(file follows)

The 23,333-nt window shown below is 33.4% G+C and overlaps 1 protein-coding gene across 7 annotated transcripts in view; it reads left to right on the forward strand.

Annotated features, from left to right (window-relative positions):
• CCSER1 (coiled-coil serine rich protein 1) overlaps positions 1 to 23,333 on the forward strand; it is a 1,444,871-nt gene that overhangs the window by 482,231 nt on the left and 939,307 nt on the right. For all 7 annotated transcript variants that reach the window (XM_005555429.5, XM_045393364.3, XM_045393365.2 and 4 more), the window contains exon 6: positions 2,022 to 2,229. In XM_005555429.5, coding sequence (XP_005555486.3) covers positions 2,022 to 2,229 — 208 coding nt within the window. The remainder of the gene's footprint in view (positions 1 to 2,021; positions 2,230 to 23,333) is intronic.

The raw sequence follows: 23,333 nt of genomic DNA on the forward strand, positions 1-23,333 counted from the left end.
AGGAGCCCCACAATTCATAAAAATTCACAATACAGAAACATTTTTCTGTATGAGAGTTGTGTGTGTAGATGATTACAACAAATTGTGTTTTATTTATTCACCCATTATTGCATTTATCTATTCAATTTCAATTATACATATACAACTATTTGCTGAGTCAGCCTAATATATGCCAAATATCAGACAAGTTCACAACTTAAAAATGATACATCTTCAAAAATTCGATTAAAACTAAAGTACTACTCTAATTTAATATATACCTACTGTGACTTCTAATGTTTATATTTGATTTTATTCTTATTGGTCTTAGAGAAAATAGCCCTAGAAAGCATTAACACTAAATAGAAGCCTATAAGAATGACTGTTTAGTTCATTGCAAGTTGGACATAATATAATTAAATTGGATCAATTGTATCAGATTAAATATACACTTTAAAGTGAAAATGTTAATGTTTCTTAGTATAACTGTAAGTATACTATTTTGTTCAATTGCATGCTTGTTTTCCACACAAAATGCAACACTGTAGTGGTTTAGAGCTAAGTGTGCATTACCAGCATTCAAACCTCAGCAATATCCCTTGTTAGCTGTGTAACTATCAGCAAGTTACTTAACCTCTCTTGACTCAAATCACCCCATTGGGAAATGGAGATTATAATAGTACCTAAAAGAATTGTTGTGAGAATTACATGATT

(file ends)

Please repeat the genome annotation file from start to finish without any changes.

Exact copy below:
The 23,333-nt window shown below is 33.4% G+C and overlaps 1 protein-coding gene across 7 annotated transcripts in view; it reads left to right on the forward strand.

Annotated features, from left to right (window-relative positions):
• CCSER1 (coiled-coil serine rich protein 1) overlaps positions 1 to 23,333 on the forward strand; it is a 1,444,871-nt gene that overhangs the window by 482,231 nt on the left and 939,307 nt on the right. For all 7 annotated transcript variants that reach the window (XM_005555429.5, XM_045393364.3, XM_045393365.2 and 4 more), the window contains exon 6: positions 2,022 to 2,229. In XM_005555429.5, coding sequence (XP_005555486.3) covers positions 2,022 to 2,229 — 208 coding nt within the window. The remainder of the gene's footprint in view (positions 1 to 2,021; positions 2,230 to 23,333) is intronic.

The raw sequence follows: 23,333 nt of genomic DNA on the forward strand, positions 1-23,333 counted from the left end.
AGGAGCCCCACAATTCATAAAAATTCACAATACAGAAACATTTTTCTGTATGAGAGTTGTGTGTGTAGATGATTACAACAAATTGTGTTTTATTTATTCACCCATTATTGCATTTATCTATTCAATTTCAATTATACATATACAACTATTTGCTGAGTCAGCCTAATATATGCCAAATATCAGACAAGTTCACAACTTAAAAATGATACATCTTCAAAAATTCGATTAAAACTAAAGTACTACTCTAATTTAATATATACCTACTGTGACTTCTAATGTTTATATTTGATTTTATTCTTATTGGTCTTAGAGAAAATAGCCCTAGAAAGCATTAACACTAAATAGAAGCCTATAAGAATGACTGTTTAGTTCATTGCAAGTTGGACATAATATAATTAAATTGGATCAATTGTATCAGATTAAATATACACTTTAAAGTGAAAATGTTAATGTTTCTTAGTATAACTGTAAGTATACTATTTTGTTCAATTGCATGCTTGTTTTCCACACAAAATGCAACACTGTAGTGGTTTAGAGCTAAGTGTGCATTACCAGCATTCAAACCTCAGCAATATCCCTTGTTAGCTGTGTAACTATCAGCAAGTTACTTAACCTCTCTTGACTCAAATCACCCCATTGGGAAATGGAGATTATAATAGTACCTAAAAGAATTGTTGTGAGAATTACATGATT